Tampopo: ‘How to Make Love to (and sometimes with) Food’ with Juzo Itami


This is not a film to watch if you are starving or on a strict diet. It will make you run to the nearest noodle store, provided it’s a damn good one. If it’s not near, it will make you want to take a bus, a train or flight to the best noodle place you can find in your country or in some other country. In Japanese director Juzo Itami’s Tampopo, eating food is viewed as an activity that should be as delicate and patient as the act of making love. I see a direct correlation here. One is essential as the other, it shows. Hey, there is even a sensuous and wildly erotic scene where a woman’s body is, err, savored by garnishing it with an assortment of food items. There are coupe more scenes that has these sexual undertones. If this sort of thing excites you and if you’ve ever had fantasies like these, then these scenes will instantly turn you on. I was. This is a film that doesn’t encourage “quickie” meals. Some people may ask, “But where is the time for all this in today’s world?” To me, this is the best movie made about food and is a must watch for every food lover out there. It teaches you to take pleasure in the little things in life.


We first catch the glimpse of food inside a place where every cinephile loves spending their time: The movie theatre. A dapper looking gent – one of the protagonists of this story – walking in with a lady by his arm. He sits down and a group of waiters places a basketful of food and champagne on a table in front of him. He then looks at the camera and starts talking to us,  acknowledging our presence as “another movie watcher” just like him, and confides in us his annoyance for people who chomp their snacks noisily inside the theatre. We listen to him and we nod our head in agreement – that is, of course, if you are one of those people who don’t like the idea of eating anything inside a theatre. He then hears a fellow audience member doing precisely that and he unleashes his fury on him. The food that is placed in front of this gentleman, however, remains untouched. All we see him do is sip some of that champagne. Maybe this is Itami’s way of telling us that a theatre is no place to eat your food, no matter how hungry you are. The movie on the screen then begins and for a while, I thought this is one of those “movie within a movie” movies, but it’s not. I guess you can call it a black comedy. Itami was a highly idiosyncratic filmmaker and he knew how to blend the comic and tragic elements well.


We have the gentleman from the opening scene and then we have these separate characters who are on the quest to find the ultimate ramen (Japanese for noodles). Seeing the dishes presented before us will make you despise that shitty instant noodles you had once upon a time as a bachelor or student living in a hostel. The film that is showing on the screen is about two truck drivers and the younger of the two (played by Ken Watanabe) is reading a novel about an old food connoisseur who is teaching a young man (again played by Watanabe) how to eat noodles the proper way. It’s a beautiful, ritualistic process and the description of it, coupled with the visuals, makes your mouth water. And this is only the beginning. Wait till you go through the rest of the film. Anyway, these two stop at a noodle shop run by a middle-aged woman named Tampopo. She is not doing too well in her business. They somehow get involved in her life. She treats them like food critics and asks their advice on her noodles. Their opinion is honest and she is not pleased to hear that. However, they decide to help her out and wants to turn her place into the best noodle joint in the country.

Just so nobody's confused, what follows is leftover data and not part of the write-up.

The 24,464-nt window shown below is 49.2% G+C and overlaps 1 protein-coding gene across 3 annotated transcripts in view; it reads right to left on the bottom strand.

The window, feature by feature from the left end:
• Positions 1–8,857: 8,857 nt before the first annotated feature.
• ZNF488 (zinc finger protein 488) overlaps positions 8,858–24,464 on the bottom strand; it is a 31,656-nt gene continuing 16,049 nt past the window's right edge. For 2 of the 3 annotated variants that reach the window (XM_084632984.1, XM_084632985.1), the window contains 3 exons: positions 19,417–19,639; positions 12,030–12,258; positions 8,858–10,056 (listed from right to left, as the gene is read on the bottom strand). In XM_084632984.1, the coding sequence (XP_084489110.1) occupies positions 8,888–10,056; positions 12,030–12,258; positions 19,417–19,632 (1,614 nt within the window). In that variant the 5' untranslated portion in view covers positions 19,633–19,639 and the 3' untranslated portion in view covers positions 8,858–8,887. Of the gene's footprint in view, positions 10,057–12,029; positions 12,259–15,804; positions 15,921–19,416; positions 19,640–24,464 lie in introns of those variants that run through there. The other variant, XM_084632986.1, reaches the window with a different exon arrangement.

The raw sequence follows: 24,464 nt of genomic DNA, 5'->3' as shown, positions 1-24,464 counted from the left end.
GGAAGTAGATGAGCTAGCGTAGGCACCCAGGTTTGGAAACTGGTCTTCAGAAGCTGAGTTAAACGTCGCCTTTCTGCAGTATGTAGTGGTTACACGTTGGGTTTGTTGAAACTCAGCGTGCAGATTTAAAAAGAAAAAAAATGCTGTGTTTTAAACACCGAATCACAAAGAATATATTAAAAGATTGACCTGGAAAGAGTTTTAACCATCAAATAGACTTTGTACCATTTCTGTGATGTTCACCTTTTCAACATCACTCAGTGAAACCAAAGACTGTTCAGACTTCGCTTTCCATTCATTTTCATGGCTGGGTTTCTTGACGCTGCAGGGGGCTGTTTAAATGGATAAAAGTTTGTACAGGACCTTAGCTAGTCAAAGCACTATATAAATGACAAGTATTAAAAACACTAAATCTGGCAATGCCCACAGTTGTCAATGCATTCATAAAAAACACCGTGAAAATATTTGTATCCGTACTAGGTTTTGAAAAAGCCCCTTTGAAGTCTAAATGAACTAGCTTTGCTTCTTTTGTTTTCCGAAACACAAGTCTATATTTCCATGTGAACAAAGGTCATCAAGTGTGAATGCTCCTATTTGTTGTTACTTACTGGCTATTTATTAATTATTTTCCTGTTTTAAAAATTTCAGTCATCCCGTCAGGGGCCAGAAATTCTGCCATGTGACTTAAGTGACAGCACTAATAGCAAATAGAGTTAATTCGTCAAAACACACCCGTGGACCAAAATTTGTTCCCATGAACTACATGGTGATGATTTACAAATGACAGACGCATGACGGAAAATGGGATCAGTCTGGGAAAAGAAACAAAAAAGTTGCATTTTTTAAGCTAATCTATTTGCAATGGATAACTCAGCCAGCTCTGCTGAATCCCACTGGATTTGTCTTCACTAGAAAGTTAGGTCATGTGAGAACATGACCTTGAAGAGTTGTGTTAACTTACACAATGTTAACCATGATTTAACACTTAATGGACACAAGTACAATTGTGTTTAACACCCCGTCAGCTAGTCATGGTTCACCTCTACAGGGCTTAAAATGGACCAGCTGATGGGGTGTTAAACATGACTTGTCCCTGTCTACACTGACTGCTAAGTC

This is pretty much the basic premise of the film, which is interspersed with the sub-plot of the gentleman of whom I mentioned earlier. Now, let me talk about my favorite scene in the film. It is a scene that is not in any way related to the main characters. But it’s about food and I almost died laughing. Okay, this is how it goes: A group of high-level executives from a company goes to a five-star restaurant with the intention of ordering a grand meal. One of them is accompanied by his subordinate and he is being mistreated. They all sit down to order and each of them takes a look at the menu and have no clue what to order. They run their eyes through the various items until one of them orders something that he is not sure that he wants to eat but he orders it anyway. The others follow suit and they all order the same thing until the waiter moves toward the subordinate to take his order. This guy, to the utter disbelief and embarrassment of his superiors, seems to have good taste and apparently knows a lot about food. He doesn’t give a shit. He is only trying to please himself. Itami has made the superiors’ faces look so red that they almost glow. I bet he is not going to be mistreated again. Maybe they’ll make him one of their board members and take pointers from him on how to look cool in front of others.


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